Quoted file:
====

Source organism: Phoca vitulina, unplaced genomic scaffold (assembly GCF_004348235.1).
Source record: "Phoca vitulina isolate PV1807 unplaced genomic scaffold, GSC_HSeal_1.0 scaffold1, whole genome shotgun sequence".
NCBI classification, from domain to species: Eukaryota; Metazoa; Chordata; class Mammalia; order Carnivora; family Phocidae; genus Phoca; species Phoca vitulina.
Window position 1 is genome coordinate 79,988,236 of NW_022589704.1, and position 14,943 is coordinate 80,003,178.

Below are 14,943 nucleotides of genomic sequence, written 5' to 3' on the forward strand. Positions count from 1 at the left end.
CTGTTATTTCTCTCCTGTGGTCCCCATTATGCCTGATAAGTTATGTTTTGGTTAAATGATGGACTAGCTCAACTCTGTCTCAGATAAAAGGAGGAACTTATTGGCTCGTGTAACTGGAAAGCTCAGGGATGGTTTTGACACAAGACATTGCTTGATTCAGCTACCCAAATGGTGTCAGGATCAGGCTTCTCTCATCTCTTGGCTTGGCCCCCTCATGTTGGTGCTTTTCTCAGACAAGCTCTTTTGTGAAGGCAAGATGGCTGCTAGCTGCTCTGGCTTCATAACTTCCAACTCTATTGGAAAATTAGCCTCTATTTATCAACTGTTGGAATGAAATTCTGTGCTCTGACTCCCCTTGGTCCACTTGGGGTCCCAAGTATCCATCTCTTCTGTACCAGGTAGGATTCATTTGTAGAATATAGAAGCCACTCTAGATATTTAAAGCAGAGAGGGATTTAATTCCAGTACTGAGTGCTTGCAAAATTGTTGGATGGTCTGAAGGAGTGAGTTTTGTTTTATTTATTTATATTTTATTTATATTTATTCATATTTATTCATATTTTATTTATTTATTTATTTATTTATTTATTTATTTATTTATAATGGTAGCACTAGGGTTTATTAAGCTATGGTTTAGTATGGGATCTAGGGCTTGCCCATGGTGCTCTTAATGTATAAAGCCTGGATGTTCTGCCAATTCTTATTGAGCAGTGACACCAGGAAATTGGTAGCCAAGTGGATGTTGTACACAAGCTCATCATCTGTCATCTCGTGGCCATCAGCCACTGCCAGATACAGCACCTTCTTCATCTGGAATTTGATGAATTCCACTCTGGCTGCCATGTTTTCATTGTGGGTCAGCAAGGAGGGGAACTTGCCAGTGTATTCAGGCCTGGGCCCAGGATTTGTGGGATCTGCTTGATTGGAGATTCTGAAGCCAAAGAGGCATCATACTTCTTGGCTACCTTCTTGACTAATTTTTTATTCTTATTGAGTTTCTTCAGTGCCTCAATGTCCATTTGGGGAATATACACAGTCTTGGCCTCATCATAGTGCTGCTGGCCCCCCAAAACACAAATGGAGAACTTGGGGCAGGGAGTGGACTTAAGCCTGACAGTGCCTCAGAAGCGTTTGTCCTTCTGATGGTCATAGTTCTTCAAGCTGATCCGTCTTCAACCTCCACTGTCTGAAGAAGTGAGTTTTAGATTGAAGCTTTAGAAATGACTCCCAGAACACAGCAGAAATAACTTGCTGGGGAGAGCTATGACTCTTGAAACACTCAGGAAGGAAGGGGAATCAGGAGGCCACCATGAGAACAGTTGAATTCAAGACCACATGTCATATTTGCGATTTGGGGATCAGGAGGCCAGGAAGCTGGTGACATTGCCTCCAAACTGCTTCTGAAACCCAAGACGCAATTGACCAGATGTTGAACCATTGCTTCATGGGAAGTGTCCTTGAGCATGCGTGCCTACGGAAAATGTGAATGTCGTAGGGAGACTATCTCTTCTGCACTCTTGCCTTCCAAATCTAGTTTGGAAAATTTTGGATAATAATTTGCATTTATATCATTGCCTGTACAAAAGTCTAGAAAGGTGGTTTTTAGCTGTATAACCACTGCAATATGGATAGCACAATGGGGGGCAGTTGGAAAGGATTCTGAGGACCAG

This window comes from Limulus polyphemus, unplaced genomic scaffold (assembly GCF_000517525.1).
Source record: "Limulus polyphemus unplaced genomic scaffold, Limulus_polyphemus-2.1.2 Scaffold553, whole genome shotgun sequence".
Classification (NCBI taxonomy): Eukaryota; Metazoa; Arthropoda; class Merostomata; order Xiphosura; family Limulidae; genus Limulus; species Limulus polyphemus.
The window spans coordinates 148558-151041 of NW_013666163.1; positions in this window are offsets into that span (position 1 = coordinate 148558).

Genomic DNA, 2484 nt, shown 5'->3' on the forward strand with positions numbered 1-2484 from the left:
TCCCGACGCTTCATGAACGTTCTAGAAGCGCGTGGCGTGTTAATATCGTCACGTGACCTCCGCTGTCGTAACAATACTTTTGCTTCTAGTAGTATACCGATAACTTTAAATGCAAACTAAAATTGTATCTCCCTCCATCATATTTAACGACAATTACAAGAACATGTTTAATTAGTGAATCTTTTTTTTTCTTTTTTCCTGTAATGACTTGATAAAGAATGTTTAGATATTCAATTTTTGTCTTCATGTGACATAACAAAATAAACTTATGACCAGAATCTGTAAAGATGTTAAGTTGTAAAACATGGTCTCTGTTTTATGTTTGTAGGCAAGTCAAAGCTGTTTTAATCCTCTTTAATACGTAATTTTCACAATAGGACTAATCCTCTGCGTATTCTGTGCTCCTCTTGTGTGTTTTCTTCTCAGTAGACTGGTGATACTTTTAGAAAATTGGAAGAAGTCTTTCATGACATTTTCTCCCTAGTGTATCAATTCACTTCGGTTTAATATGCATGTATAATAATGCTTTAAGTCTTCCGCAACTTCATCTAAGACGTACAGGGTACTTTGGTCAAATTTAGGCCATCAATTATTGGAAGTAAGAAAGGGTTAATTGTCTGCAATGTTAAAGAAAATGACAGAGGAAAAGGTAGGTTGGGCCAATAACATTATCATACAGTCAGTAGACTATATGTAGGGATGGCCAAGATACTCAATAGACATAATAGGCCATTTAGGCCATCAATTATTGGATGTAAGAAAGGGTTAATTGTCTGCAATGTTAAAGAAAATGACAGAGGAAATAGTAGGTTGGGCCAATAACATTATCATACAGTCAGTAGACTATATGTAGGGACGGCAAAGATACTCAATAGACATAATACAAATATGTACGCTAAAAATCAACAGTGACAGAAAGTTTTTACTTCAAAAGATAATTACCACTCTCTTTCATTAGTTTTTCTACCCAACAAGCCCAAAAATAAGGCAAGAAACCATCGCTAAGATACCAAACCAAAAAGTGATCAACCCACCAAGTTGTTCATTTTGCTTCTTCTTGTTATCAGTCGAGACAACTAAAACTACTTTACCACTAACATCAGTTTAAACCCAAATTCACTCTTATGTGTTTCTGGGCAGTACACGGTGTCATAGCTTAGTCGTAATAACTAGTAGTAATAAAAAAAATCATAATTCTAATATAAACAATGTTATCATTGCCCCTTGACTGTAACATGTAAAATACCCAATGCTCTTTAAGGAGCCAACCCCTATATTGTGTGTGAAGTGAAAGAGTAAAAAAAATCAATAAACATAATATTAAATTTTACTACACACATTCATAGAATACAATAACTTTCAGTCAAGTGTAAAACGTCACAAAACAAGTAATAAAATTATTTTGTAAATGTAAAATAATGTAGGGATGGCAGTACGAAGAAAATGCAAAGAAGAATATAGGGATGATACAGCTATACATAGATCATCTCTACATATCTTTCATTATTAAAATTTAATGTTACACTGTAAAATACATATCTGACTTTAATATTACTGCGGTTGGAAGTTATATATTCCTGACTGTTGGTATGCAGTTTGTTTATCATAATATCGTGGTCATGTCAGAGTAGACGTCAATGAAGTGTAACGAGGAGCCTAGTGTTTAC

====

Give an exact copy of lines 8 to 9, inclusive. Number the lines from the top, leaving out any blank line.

Source record: "Limulus polyphemus unplaced genomic scaffold, Limulus_polyphemus-2.1.2 Scaffold553, whole genome shotgun sequence".
Classification (NCBI taxonomy): Eukaryota; Metazoa; Arthropoda; class Merostomata; order Xiphosura; family Limulidae; genus Limulus; species Limulus polyphemus.